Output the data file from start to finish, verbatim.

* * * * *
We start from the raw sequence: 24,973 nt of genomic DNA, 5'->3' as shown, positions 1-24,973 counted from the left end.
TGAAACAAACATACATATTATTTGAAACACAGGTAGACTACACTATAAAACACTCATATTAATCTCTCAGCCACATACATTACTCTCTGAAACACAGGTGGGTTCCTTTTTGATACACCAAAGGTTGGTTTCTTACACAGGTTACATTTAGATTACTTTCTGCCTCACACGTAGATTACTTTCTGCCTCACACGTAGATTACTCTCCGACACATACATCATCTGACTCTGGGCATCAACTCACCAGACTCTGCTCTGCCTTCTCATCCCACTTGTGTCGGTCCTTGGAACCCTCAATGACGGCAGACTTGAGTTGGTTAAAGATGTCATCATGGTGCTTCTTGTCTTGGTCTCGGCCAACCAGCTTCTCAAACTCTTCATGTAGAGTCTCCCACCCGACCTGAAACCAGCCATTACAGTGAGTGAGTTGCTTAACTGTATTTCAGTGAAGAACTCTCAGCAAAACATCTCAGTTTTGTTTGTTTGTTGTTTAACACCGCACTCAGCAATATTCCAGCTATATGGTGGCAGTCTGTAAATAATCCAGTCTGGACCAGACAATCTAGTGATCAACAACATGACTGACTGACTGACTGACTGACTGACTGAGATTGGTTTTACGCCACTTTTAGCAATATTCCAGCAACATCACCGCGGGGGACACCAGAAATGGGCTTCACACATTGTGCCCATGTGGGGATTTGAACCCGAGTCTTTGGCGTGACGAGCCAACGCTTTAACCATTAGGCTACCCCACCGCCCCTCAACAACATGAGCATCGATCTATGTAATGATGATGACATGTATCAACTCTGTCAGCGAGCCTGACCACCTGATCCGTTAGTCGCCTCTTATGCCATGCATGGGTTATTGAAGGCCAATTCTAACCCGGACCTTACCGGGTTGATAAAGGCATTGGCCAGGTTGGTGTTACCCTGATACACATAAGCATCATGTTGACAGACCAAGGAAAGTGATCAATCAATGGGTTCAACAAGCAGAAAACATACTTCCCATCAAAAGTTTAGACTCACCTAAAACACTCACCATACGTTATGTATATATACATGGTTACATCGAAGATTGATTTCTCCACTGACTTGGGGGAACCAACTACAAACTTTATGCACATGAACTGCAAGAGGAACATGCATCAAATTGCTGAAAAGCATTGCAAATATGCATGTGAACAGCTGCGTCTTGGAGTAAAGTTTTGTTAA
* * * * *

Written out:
We start from the raw sequence: 24,973 nt of genomic DNA, 5'->3' as shown, positions 1-24,973 counted from the left end.
TGAAACAAACATACATATTATTTGAAACACAGGTAGACTACACTATAAAACACTCATATTAATCTCTCAGCCACATACATTACTCTCTGAAACACAGGTGGGTTCCTTTTTGATACACCAAAGGTTGGTTTCTTACACAGGTTACATTTAGATTACTTTCTGCCTCACACGTAGATTACTTTCTGCCTCACACGTAGATTACTCTCCGACACATACATCATCTGACTCTGGGCATCAACTCACCAGACTCTGCTCTGCCTTCTCATCCCACTTGTGTCGGTCCTTGGAACCCTCAATGACGGCAGACTTGAGTTGGTTAAAGATGTCATCATGGTGCTTCTTGTCTTGGTCTCGGCCAACCAGCTTCTCAAACTCTTCATGTAGAGTCTCCCACCCGACCTGAAACCAGCCATTACAGTGAGTGAGTTGCTTAACTGTATTTCAGTGAAGAACTCTCAGCAAAACATCTCAGTTTTGTTTGTTTGTTGTTTAACACCGCACTCAGCAATATTCCAGCTATATGGTGGCAGTCTGTAAATAATCCAGTCTGGACCAGACAATCTAGTGATCAACAACATGACTGACTGACTGACTGACTGACTGACTGAGATTGGTTTTACGCCACTTTTAGCAATATTCCAGCAACATCACCGCGGGGGACACCAGAAATGGGCTTCACACATTGTGCCCATGTGGGGATTTGAACCCGAGTCTTTGGCGTGACGAGCCAACGCTTTAACCATTAGGCTACCCCACCGCCCCTCAACAACATGAGCATCGATCTATGTAATGATGATGACATGTATCAACTCTGTCAGCGAGCCTGACCACCTGATCCGTTAGTCGCCTCTTATGCCATGCATGGGTTATTGAAGGCCAATTCTAACCCGGACCTTACCGGGTTGATAAAGGCATTGGCCAGGTTGGTGTTACCCTGATACACATAAGCATCATGTTGACAGACCAAGGAAAGTGATCAATCAATGGGTTCAACAAGCAGAAAACATACTTCCCATCAAAAGTTTAGACTCACCTAAAACACTCACCATACGTTATGTATATATACATGGTTACATCGAAGATTGATTTCTCCACTGACTTGGGGGAACCAACTACAAACTTTATGCACATGAACTGCAAGAGGAACATGCATCAAATTGCTGAAAAGCATTGCAAATATGCATGTGAACAGCTGCGTCTTGGAGTAAAGTTTTGTTAA